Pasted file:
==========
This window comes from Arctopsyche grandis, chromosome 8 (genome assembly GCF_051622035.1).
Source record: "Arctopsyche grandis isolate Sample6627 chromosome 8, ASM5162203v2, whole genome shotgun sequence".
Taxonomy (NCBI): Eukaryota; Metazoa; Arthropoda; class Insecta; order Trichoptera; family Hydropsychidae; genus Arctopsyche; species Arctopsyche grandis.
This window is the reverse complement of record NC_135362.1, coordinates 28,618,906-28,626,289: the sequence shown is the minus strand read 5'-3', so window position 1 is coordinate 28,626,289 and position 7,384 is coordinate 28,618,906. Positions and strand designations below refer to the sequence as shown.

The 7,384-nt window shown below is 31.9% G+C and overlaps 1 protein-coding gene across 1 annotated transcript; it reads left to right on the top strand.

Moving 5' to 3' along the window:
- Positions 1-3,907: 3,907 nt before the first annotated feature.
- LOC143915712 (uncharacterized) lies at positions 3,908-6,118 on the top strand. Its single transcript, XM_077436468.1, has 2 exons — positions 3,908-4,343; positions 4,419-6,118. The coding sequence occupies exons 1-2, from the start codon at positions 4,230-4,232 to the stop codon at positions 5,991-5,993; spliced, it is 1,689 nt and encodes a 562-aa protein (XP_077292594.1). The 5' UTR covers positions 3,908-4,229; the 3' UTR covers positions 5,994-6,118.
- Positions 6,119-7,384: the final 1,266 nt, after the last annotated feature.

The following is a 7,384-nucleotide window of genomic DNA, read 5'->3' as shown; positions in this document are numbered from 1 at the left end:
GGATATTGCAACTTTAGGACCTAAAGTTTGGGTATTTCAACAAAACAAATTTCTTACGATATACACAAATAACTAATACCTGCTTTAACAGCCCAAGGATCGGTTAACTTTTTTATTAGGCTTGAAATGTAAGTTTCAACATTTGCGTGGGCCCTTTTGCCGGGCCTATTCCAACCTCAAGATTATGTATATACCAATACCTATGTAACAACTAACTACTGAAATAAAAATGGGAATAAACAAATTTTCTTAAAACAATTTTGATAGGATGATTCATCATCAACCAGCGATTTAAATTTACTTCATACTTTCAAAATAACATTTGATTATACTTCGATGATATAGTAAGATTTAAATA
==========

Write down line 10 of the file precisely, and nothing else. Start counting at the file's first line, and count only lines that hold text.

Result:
The following is a 7,384-nucleotide window of genomic DNA, read 5'->3' as shown; positions in this document are numbered from 1 at the left end: